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THE MANIPULATOR [a.k.a. B.J. Lang Presents] (1971).

Here's a lost curio from the acid-inspired days of indie filmmaking. A tripped out vision of insanity featuring a tour de farce performance by Mickey Rooney. It's also an amazing achievement, which quickly destroys any preconceptions you might walk in with... Almost the entire film is set in a warehouse chocked with hallucinatory backdrops, old movie props, scrap sculptures, and cobwebs. And Rooney (who's in nearly every scene) stars as B.J. Lang, a crazed old man who believes he's the greatest director of all time in the midst of planning his next epic -- while in actuality he's just a deluded has-been stumbling through an abandoned building. Looking particularly haggard and sporting a scraggly beard, Rooney gives a brave, over-the-top performance consisting of stream of consciousness monologues and acting that transcends the boundaries of camp. It's one of the ultimate psycho performances of all time, and Rooney's jolly persona only adds a more deranged touch to the brew, especially when we discover B.J. isn't just a menace to himself. You see, he's keeping a young woman (EASY RIDER's Luana Anders) captive in his warehouse, and keeps referring to her as "Carlotta", his personal starlet. Tied to a wheelchair and pleading for food ("I'm hungry, Mr. Lang," she begs repeatedly, until he finally spoons her some baby food), Rooney torments Carlotta and forces her to act out scenes for his "camera"; while Mickey dances, screams, emotes, practices death scenes, wears rouge and lipstick, and spends the second half of the flick with a fake Cyrano nose... Essentially, it's a two-character work (except for a five-minute stumble-thru by Keenan Wynn as a wino) -- a theatre piece that's been adrenalized by wild editing, hyper-kinetic photography, strobelights, freeze frames, and every imaginable camera trick in the book. Directed by first-timer Harold "Yabo" Yablonsky (who later scripted Ernest Pintoff's martial arts mess JAGUAR LIVES! and the Sly Stallone World War II soccer drama VICTORY, as well as helming the 1977 musical-documentary feature WILLIE NELSON'S 4TH OF JULY PICNIC), it's a slim concept (think SUNSET BOULEVARD meets THE COLLECTOR) mutated into a hallucinogenic, comic nightmare in which the fantasy world of filmmaking takes its toll and reality takes a backseat to illusion. Foremost there's Rooney, who (hard to believe) is unforgettable -- whether he's playing a broken, pathetic man reminiscing about the past, or chasing Luana past hanging sides of beef (?) with a rapier. After 90 minutes of its dizzying pace, you feel like you're on the verge of madness too. Overbearing, pretentious and brilliant, this is one film that bares repeated viewing. [Note: In a 1970 Baltimore Sun interview, Rooney mentioned the recently-lensed B.J. LANG PRESENTS: "I've been in a lot of stinky pictures and some that were not so bad, but this is the best picture I ever made." Meanwhile, Yablonsky was so in love with this whole wacky concept that he returned to it 15 years later by turning B.J. LANG PRESENTS into a theatrical stageplay and directing a low-rent Los Angeles production of it in December 1986. The reviews were not kind.]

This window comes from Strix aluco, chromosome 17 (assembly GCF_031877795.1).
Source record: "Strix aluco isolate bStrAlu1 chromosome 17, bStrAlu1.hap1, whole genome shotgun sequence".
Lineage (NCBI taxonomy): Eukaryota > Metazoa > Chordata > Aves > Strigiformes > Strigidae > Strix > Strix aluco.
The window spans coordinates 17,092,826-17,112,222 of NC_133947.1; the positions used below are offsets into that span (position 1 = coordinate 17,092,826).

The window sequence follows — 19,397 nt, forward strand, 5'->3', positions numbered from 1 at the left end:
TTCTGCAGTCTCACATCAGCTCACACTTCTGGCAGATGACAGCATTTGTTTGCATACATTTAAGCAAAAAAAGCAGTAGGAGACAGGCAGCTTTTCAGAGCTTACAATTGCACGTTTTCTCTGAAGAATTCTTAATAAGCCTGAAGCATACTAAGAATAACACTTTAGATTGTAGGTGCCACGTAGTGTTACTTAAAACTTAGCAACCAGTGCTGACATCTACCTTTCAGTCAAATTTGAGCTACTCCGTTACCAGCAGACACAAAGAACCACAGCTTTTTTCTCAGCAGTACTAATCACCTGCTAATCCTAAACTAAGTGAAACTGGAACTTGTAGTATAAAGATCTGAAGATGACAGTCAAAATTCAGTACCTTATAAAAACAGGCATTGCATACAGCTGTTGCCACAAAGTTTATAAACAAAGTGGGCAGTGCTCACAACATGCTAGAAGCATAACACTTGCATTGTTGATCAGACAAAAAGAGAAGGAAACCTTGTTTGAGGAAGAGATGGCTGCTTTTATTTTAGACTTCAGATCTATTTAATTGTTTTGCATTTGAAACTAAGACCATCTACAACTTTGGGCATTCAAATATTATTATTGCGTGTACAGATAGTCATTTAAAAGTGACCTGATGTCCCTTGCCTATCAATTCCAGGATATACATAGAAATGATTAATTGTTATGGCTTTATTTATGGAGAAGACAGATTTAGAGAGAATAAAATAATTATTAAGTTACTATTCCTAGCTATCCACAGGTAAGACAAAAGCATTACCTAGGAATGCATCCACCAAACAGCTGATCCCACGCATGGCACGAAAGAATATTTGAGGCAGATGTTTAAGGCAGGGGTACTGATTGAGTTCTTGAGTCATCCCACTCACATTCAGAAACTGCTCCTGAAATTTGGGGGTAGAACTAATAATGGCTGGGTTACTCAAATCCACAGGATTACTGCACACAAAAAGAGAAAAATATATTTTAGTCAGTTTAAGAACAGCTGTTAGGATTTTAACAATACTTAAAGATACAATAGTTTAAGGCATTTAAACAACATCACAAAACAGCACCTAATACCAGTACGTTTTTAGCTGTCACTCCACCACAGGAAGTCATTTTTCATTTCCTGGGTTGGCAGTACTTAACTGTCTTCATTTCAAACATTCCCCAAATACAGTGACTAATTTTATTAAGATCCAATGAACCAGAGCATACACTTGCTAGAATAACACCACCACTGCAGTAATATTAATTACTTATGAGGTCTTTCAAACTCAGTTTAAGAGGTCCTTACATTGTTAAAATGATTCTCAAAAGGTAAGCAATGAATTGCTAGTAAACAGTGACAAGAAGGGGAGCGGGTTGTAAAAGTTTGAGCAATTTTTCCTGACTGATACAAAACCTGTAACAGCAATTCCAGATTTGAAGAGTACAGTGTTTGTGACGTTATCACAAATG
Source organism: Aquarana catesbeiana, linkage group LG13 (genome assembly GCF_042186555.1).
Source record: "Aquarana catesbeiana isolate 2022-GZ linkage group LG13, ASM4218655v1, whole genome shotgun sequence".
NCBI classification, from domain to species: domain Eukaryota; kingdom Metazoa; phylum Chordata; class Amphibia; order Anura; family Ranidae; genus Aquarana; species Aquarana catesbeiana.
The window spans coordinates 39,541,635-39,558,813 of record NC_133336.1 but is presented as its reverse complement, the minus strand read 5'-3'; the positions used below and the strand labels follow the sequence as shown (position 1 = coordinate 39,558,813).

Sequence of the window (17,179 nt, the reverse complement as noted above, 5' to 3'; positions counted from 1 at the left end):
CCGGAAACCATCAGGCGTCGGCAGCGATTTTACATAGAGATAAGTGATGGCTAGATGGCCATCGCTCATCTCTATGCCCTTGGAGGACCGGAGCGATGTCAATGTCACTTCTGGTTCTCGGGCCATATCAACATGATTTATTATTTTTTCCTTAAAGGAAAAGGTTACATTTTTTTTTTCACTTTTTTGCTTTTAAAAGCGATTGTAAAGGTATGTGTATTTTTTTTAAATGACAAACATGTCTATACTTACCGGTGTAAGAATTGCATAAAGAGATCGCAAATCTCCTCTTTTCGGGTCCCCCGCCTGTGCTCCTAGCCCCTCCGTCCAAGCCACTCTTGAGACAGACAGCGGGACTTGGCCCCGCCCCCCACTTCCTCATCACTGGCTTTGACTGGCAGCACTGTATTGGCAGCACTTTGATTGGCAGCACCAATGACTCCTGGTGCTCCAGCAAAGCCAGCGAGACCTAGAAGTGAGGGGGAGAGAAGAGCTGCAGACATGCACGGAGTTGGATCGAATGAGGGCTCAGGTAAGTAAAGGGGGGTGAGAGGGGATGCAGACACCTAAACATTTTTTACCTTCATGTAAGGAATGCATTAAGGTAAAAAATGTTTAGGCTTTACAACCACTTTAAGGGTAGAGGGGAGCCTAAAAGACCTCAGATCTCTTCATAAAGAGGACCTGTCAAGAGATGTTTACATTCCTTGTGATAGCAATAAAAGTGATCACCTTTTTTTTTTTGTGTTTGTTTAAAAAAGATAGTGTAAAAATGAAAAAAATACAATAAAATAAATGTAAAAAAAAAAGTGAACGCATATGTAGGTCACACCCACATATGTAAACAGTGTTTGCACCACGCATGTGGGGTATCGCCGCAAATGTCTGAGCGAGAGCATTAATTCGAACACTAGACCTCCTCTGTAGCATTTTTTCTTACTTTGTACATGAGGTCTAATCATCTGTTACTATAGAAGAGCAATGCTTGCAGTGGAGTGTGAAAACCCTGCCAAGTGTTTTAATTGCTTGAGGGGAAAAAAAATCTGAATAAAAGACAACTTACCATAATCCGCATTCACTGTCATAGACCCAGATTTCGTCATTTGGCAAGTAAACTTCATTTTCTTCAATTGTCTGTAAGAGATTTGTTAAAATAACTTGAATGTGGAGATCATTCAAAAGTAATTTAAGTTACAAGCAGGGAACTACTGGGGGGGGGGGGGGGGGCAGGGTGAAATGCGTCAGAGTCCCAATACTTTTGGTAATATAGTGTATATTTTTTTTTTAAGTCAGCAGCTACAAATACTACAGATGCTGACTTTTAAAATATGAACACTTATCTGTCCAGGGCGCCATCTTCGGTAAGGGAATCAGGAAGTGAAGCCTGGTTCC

© 1991 by Steven Puchalski.